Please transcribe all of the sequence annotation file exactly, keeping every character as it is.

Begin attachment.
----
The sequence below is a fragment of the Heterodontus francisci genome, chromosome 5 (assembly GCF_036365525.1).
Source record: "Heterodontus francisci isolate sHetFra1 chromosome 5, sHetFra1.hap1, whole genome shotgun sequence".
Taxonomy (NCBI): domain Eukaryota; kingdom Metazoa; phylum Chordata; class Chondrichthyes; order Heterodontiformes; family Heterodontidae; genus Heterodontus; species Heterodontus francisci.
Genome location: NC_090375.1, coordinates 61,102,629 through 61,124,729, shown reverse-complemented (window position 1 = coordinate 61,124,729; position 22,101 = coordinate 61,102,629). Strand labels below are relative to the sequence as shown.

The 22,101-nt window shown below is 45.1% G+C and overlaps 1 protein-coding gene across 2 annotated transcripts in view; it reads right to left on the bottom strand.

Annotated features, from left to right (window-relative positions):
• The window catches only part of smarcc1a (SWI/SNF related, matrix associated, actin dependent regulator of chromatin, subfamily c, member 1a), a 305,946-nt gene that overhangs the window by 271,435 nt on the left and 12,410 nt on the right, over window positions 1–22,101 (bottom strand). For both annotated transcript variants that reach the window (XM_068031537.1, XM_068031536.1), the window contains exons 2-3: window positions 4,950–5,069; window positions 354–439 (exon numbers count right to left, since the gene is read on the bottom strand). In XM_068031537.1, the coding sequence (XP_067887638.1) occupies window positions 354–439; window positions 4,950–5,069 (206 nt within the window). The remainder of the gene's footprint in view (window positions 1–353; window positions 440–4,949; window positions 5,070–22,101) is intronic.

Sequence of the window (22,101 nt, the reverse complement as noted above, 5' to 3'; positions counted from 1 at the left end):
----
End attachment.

The sequence below is a fragment of the Heterodontus francisci genome, chromosome 5 (assembly GCF_036365525.1).
Source record: "Heterodontus francisci isolate sHetFra1 chromosome 5, sHetFra1.hap1, whole genome shotgun sequence".
Taxonomy (NCBI): domain Eukaryota; kingdom Metazoa; phylum Chordata; class Chondrichthyes; order Heterodontiformes; family Heterodontidae; genus Heterodontus; species Heterodontus francisci.
Genome location: NC_090375.1, coordinates 61,102,629 through 61,124,729, shown reverse-complemented (window position 1 = coordinate 61,124,729; position 22,101 = coordinate 61,102,629). Strand labels below are relative to the sequence as shown.

The 22,101-nt window shown below is 45.1% G+C and overlaps 1 protein-coding gene across 2 annotated transcripts in view; it reads right to left on the bottom strand.

Annotated features, from left to right (window-relative positions):
• The window catches only part of smarcc1a (SWI/SNF related, matrix associated, actin dependent regulator of chromatin, subfamily c, member 1a), a 305,946-nt gene that overhangs the window by 271,435 nt on the left and 12,410 nt on the right, over window positions 1–22,101 (bottom strand). For both annotated transcript variants that reach the window (XM_068031537.1, XM_068031536.1), the window contains exons 2-3: window positions 4,950–5,069; window positions 354–439 (exon numbers count right to left, since the gene is read on the bottom strand). In XM_068031537.1, the coding sequence (XP_067887638.1) occupies window positions 354–439; window positions 4,950–5,069 (206 nt within the window). The remainder of the gene's footprint in view (window positions 1–353; window positions 440–4,949; window positions 5,070–22,101) is intronic.

Sequence of the window (22,101 nt, the reverse complement as noted above, 5' to 3'; positions counted from 1 at the left end):